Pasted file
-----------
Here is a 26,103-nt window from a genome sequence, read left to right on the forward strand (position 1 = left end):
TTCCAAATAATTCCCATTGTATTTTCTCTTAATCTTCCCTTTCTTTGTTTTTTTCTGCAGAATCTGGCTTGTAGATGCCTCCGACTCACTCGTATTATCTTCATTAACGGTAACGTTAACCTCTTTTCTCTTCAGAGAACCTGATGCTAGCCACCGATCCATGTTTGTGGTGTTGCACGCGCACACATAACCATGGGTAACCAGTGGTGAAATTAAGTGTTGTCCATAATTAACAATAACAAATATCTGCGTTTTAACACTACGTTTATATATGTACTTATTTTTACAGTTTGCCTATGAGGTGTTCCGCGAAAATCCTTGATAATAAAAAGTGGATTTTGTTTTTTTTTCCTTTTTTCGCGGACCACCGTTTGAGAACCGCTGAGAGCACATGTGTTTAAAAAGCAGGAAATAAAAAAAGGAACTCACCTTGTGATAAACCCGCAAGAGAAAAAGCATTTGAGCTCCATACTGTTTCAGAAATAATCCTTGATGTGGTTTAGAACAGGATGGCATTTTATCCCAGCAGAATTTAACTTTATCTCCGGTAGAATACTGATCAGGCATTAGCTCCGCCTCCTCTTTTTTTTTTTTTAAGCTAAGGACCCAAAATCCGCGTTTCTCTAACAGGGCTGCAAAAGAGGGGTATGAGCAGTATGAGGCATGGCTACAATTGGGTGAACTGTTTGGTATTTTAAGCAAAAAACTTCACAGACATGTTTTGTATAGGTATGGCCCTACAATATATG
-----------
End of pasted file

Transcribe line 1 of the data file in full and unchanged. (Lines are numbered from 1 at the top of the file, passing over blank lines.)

Here is a 26,103-nt window from a genome sequence, read left to right on the forward strand (position 1 = left end):